HAVANA TIMES, May 4 — Urban transportation, as the system vehicles for moving people within cities, is one of the most pressing problems in Cuba.
Our economic and logistic inability to purchase automobiles is the result of the economic embargo on the island, but it’s also due to the disastrous handling, decision making and allocation of resources by the government.
The result was people doing all types of things to get a car, since private exchanges were illegal. Only recently was the selling of cars decriminalized.
The inventiveness of Cubans is unlimited when it comes to survival and tackling one of our biggest daily headaches: transportation. To deal with this, people have implemented several ways to achieve the movement of so many souls outside of the fabulous world of the individually owned automobile.
State-administered public transportation has not succeeded, is not succeeding and will never succeed at supplying the ever-increasing needs of the population (paraphrasing the terminology of our old “scientific communism” courses, now renamed “socio-political theory”).
So, leaving us no choice, we’ve had to turn to private transportation, thanks to which we can usually get to where we’re going on time or not arrive as late as we would otherwise.
One form is of course the fixed-route, multi-passenger jitney taxis, which are mostly old Fords, Chevrolet, Willys, etc. In Havana these have been baptized “almendrones” (or “big almonds”) owing to the shapes of those enormous jalopies from the 1950s).
People also ride on motorcycle/taxis, individually-owned TZ, MZ, Jaguas or other brands of motorcycles dating back to the 80’s, which was when they were imported here from the countries of the now-extinct East European socialist bloc.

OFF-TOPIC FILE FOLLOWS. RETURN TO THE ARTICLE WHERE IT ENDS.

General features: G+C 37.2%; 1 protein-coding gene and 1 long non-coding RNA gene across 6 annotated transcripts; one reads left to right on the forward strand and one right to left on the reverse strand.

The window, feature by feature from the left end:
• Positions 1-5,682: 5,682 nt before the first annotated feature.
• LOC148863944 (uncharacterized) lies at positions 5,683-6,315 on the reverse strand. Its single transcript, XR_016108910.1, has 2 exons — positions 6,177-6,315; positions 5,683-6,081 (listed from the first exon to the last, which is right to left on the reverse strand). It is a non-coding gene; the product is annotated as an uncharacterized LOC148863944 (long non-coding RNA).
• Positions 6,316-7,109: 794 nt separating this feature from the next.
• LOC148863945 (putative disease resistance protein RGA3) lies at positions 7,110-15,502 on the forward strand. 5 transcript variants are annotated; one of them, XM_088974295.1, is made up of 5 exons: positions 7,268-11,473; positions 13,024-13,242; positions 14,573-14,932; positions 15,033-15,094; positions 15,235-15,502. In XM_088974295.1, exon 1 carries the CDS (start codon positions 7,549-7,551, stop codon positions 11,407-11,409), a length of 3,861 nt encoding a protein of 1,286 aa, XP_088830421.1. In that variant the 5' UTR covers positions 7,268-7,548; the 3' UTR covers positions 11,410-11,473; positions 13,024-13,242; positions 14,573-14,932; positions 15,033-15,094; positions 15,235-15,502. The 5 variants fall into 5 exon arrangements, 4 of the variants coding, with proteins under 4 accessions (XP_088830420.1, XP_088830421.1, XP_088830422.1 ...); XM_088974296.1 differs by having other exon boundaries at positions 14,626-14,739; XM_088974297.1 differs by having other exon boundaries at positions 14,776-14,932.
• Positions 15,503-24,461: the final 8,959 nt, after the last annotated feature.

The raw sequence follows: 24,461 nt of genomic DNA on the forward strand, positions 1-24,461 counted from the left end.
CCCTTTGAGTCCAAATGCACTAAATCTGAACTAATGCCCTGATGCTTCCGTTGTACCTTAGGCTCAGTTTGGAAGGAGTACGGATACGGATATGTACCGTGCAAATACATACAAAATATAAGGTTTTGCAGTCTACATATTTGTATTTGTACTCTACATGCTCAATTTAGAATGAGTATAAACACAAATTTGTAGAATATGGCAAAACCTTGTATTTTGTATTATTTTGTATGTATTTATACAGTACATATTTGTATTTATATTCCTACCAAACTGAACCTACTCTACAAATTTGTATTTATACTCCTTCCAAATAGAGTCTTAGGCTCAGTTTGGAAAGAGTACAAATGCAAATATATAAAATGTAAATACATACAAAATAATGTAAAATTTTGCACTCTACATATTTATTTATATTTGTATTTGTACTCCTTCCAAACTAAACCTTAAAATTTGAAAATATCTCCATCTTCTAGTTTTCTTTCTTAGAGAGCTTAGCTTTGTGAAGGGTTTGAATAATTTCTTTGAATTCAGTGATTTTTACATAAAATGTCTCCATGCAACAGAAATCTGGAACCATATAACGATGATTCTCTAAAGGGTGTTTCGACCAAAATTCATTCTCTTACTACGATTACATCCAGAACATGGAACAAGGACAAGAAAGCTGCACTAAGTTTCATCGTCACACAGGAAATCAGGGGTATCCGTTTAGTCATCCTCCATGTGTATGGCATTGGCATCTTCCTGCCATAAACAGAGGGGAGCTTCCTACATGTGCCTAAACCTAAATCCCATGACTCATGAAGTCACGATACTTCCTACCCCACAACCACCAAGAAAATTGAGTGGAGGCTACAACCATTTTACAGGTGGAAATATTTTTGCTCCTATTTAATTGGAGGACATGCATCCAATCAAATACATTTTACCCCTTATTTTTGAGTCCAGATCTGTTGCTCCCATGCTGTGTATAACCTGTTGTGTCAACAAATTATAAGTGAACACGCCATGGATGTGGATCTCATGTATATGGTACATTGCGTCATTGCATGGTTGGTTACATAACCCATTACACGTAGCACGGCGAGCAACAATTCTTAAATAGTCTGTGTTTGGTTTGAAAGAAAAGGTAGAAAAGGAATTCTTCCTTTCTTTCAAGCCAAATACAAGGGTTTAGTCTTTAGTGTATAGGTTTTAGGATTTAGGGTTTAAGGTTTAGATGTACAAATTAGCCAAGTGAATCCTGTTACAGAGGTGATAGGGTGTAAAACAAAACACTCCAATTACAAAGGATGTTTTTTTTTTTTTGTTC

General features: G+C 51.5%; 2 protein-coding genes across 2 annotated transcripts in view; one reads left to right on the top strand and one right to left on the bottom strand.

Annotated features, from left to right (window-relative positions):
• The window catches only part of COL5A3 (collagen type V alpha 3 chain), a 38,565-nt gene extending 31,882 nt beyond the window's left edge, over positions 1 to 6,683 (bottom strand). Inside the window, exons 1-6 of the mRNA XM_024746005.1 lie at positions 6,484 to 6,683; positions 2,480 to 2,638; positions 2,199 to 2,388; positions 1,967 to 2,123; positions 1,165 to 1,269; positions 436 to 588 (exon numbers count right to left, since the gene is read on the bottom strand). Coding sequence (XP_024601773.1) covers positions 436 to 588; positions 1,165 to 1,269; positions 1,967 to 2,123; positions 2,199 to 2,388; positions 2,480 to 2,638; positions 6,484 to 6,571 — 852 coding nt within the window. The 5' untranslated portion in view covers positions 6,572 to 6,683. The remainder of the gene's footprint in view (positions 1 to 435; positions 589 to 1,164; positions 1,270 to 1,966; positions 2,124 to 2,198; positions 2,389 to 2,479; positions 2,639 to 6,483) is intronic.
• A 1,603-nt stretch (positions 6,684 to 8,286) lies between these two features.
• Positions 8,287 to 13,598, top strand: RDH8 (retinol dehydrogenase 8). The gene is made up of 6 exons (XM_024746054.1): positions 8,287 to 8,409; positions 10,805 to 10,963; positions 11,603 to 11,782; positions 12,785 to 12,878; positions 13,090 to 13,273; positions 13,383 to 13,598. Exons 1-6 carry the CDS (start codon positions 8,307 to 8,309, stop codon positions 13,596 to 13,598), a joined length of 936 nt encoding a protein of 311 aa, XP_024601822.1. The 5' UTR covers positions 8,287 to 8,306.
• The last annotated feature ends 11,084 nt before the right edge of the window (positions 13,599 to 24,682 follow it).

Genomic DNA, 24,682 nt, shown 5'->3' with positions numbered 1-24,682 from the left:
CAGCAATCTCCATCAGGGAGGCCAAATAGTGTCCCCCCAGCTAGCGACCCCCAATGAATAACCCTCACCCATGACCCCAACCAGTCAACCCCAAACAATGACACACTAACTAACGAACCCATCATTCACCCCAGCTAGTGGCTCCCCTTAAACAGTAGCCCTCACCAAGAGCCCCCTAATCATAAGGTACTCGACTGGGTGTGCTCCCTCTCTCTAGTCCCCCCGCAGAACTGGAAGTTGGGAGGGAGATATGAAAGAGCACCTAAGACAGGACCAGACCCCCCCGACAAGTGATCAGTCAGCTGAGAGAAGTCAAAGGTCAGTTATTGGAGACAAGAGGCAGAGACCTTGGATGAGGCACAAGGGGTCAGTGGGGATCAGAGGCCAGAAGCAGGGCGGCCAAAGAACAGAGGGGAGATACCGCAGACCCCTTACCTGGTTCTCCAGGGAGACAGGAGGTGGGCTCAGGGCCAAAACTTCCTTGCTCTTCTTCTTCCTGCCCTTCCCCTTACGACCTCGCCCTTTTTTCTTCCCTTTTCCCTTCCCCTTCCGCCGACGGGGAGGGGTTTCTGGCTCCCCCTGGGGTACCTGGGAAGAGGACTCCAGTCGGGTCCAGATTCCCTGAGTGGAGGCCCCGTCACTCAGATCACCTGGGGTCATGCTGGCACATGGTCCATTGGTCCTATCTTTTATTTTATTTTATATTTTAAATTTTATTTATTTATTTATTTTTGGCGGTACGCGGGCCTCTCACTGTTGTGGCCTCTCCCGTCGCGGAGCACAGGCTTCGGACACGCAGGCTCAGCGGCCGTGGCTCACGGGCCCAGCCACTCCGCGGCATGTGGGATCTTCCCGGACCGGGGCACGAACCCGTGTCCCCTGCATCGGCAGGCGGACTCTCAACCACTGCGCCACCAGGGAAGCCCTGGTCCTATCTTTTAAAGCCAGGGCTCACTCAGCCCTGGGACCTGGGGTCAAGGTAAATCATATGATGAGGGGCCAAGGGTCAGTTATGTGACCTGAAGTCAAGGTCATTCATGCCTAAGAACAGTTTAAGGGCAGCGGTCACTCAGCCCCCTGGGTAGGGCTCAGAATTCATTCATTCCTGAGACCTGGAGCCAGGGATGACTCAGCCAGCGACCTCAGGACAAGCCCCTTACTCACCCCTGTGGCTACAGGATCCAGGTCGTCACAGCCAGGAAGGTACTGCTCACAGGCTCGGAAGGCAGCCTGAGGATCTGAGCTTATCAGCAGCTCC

With no shortage of mechanics, some of these creative individuals came up with “Bici-taxis” (bicycle-rickshaws), which take fourth place on the list of the most used forms of transportation here. What’s most notable is that these aren’t phenomena unique to this or that city; bicycling is used in every city and town in Cuba to get people here and there.
And since we’re such a traditionalist people, there’s always the horse-drawn wagon, that ancient means of past centuries. As singer Silvio Rodriguez once said: “The past is winning new fame.”
What’s more, this form of locomotion in not used exclusively in the historic city of Bayamo, where most citizens get around in wagons and carriages. Nor is it limited to the streets of Old Havana, where it can be seen as a kind of gimmick to entertain tourists with memories of colonial Cuba.
In all provincial capitals, municipalities and villages, horse-pulled wagons play a significant role in getting people to work and schools, to appointments, or just being able to travel from more distant locations.
Our different types of urban transportation will one day be museum pieces that illustrate how we lived in Cuba for more than half a century.